Poor Man’s Parallelization for Batch Processing Jobs

One common problem that I’ve seen time and time again with batch processing jobs (generally cronjobs) is that when they’re written they run quickly. Over time their workload grows until eventually it’s unacceptably slow. Most of simple jobs are single threaded and follow the pattern:

  • Query a database to get a list of objects to work on (users, pages, customers, etc)
  • Process or derive some data for each user

As an example let’s use a simple script that just iterates over a list of users.

<?php

$userIds = range(1,10);

foreach ($userIds as $userId) {
    echo "working on userId=$userId". PHP_EOL;
}

If you run this script it’ll just output:

working on userId=1
working on userId=2
working on userId=3
...
working on userId=10

To create a simple of way of separating the jobs in a consistent way we can use the modulus operator. It just calculates the remainder of two numbers. It’s a common arithmetic operator in almost all languages so this technique is pretty portable.

Let’s allow two arguments to be passed into the code. We want to define the number of different jobs to run in parallel and also which of the two this one is. Here’s a simple way of doing it:

<?php

$job = (int)$argv[1];
$jobs = (int)$argv[2];

echo "running job $job of $jobs". PHP_EOL;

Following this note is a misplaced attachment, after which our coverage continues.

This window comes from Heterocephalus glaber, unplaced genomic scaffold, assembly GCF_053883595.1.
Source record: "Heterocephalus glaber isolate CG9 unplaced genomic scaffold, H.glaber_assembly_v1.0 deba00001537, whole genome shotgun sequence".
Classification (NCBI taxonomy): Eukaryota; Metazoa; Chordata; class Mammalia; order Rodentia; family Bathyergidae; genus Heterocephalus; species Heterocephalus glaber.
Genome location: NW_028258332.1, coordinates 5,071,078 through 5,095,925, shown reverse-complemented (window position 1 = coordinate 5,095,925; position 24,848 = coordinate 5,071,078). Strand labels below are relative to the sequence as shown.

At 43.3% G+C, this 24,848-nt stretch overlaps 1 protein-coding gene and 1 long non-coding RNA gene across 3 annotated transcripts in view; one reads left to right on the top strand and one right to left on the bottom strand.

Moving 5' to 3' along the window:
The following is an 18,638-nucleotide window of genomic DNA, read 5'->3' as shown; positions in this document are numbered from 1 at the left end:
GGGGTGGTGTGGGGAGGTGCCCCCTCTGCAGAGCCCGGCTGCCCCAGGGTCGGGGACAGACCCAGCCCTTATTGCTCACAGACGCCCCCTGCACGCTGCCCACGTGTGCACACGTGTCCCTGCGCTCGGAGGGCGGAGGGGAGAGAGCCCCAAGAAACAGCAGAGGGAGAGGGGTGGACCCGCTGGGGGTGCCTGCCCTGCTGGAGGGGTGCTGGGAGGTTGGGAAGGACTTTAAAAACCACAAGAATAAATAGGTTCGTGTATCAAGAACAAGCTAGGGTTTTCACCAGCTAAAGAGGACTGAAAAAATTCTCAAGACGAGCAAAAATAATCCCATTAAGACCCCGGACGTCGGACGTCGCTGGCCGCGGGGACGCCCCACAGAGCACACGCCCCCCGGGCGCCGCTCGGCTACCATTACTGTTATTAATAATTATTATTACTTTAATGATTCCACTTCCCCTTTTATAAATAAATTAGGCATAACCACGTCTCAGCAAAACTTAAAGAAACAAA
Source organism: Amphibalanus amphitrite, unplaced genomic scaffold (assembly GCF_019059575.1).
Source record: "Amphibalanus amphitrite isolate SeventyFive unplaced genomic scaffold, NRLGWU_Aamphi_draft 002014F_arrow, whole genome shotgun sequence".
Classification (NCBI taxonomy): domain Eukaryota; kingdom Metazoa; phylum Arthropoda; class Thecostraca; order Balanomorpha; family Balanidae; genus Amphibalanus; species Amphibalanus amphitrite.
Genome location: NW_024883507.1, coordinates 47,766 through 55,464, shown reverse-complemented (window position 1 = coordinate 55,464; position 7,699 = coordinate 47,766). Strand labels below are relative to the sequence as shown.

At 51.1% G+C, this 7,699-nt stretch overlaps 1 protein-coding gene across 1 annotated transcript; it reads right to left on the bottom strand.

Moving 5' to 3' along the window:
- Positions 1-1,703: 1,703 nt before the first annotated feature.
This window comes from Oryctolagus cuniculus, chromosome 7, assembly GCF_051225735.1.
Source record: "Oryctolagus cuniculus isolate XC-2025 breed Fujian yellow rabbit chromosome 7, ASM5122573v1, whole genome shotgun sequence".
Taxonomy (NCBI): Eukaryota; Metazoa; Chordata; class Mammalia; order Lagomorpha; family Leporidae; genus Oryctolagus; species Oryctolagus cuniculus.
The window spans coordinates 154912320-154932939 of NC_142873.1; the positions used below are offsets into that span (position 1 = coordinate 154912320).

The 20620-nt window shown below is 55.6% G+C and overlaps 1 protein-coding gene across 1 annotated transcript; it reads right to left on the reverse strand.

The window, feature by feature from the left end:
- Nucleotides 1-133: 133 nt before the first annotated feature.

$userIds = range(1,10);

foreach ($userIds as $userId) {

    if ($userId % $jobs != $job - 1) {
        continue;
    }
    echo "working on userId=$userId". PHP_EOL;
}

Running this on the command-line like php myScript.php 1 2 will output:

running job 1 of 2
working on userId=2
working on userId=4
working on userId=6
working on userId=8
working on userId=10

…and running with php myScript.php 2 2

running job 2 of 2
working on userId=1
working on userId=3
working on userId=5
working on userId=7
working on userId=9

Nice! Now we can run the even and odd jobs separately and at the same time.

Have a play with the script and try to run it split three ways with the options: "1 3", "2 3" and "3 3"

You can use the modulus operator in SQL queries too which could be useful if you’re pulling your list of Ids from the database.

SELECT userId FROM users WHERE userId % 2 = 1;

It’s worth noting that this hack won’t always work. You need to be able to identify each iteration of your loop with some unique integer and have sufficient free resources on your machine(s) to run the script in parallel. In some cases the proper way to go is a full on async setup using something like Gearman but if you’re in a hurry or the code is trivial this is a great little five minute fix.

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About James Cohen
LAMP geek with interests in building scalable web applications

2 Responses to Poor Man’s Parallelization for Batch Processing Jobs

  1. Pingback: James Cohen’s Blog: Poor Man’s Parallelization for Batch Processing Jobs | Scripting4You Blog

  2. Pingback: Programowanie w PHP » Blog Archive » James Cohen’s Blog: Poor Man’s Parallelization for Batch Processing Jobs

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